Well, how about taffy, then?  See?  I don’t even need to write anything; you’re already laughing.  Why bother?
So since I screwed up the stuff anybody can make, I reasoned, “I guess they’re just too simple—maybe I should try something more challenging.”
Oh, don’t ask ME where I get this logic—just roll with it.
I tried baklava, which ended up tasting like a balaclava.  However, if carefully sanded and polished to a high gloss, it makes a really interesting sound when it hits the garbage can—ask my husband.
Another thing I made that had multiple purposes, which was the original premise of this column—remember?—was pancake syrup.  I figured, no problem, I’ll go outside, tap a tree, and do it the old fashioned way.  So out I went with my peg and bucket and my drill.  I drilled an appropriately sized hole, affixed the bucket hanger and adjourned indoors to watch “Jeopardy.” 
When I went back out, the bucket was full of milky white sap.  I hauled it in and dumped it into a pot on the stove to begin boiling it down.
It didn’t boil down.
It boiled over the pot, ran down the side of the oven, and onto the linoleum floor, where it proceeded to eat right through to the foundation.  The fumes alone were removing the paint, sheetrock, and framing.
It is to Stij’s credit that when he walked in on Armageddon he didn’t just kill me and toss me over the wall to keep the garbage can company.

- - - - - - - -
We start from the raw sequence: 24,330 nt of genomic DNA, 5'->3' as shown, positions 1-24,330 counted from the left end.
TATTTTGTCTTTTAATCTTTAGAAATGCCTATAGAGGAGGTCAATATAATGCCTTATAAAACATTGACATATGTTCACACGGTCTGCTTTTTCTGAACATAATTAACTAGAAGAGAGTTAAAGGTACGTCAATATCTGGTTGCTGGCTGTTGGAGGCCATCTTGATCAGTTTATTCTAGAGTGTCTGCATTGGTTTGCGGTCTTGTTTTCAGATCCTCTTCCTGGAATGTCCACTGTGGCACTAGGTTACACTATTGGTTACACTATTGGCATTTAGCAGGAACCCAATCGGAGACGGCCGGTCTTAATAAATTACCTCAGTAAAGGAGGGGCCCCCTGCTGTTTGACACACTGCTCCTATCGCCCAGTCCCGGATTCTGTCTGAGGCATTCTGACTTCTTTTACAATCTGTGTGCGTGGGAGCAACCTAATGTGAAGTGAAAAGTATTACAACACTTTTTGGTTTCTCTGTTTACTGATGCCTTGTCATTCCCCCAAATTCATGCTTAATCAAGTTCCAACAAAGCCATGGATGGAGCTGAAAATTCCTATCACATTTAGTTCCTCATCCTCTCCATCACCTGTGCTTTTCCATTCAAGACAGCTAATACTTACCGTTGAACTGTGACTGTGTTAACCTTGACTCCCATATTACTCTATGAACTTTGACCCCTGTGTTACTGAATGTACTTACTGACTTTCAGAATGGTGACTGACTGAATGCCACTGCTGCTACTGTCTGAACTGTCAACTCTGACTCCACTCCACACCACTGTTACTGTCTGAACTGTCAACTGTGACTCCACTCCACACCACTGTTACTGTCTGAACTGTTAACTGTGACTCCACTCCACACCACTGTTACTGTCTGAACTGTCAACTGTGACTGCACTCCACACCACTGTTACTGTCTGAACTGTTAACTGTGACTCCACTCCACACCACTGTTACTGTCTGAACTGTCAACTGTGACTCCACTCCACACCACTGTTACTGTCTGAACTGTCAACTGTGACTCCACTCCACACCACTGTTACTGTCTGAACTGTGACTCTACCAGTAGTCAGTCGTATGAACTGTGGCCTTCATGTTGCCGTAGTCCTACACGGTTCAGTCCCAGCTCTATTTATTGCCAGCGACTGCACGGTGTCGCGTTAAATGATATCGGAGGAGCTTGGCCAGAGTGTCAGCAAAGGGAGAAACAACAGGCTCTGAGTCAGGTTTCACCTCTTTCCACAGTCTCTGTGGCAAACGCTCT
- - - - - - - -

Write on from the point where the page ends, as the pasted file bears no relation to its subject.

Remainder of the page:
When we finally got everything back under control, we assessed the wreckage.  We had exactly half a house left.  Why it stopped at half, I’ll never know.  Maybe the doorknobs gave it indigestion.  All I know is that Stij managed to stuff it all into his refuse trailer and drove it off to the landfill, after first saying a Novena that they would take it when he got there. 
He was underwhelmed upon his return three hours later.
“What happened?  Did they take it?”
“Eventually,” he said.  “When they asked me what it was, I said, ‘pancake syrup,’ then they got all pissed off because they thought I was being a smartass.”
“So what happened?”
“I explained your culinary exploits.  Two of them have wives who cook just like you do.  We cracked a couple of beers and traded stories, and here I am.  What I want to ask you is this—which tree did you tap?”
“That huge Rubber Tree out back.”
“That is NOT the kind of tree you tap for syrup.  You tap a MAPLE tree.”
 “Oh, I know that.  I just thought I’d add some maple flavoring to it after it was boiled down.  Sap is sap, right?  Your face is really red—are you having blood pressure problems again?”
“High blood pressure is the least of my worries lately.” 
“Well, then, what do you want for dinner?”
“A paid-up life insurance policy.  Since we only have half a kitchen left, we’ll be eating out—for the next five months, probably.”
Now see that?  Multiple uses.  Beyond its usual use, my pancake syrup can also be used to get your house remodeled, give your husband the opportunity to make new friends, and get you taken out to dinner.  It also makes a great fire ant killer.
I’ll be releasing a cook book later this year, dear reader, so watch this page!